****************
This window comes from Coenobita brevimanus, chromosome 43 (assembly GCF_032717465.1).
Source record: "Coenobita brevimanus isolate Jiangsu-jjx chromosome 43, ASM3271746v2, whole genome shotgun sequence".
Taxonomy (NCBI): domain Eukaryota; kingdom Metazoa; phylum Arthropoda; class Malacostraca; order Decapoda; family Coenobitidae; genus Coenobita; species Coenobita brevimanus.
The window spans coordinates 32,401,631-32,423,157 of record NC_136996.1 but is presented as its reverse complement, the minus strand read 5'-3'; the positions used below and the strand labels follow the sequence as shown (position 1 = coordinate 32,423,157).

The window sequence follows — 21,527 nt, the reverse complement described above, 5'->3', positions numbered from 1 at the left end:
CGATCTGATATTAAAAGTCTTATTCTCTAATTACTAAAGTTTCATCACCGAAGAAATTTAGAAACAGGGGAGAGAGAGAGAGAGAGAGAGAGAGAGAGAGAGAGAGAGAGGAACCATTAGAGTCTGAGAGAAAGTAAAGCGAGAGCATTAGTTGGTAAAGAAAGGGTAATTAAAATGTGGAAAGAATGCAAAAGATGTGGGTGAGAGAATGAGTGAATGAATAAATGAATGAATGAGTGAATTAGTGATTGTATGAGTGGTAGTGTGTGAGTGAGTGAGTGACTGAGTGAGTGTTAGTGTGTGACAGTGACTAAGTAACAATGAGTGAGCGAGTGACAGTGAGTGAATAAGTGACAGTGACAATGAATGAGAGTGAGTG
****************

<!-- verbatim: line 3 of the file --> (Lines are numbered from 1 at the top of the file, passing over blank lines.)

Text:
Taxonomy (NCBI): domain Eukaryota; kingdom Metazoa; phylum Arthropoda; class Malacostraca; order Decapoda; family Coenobitidae; genus Coenobita; species Coenobita brevimanus.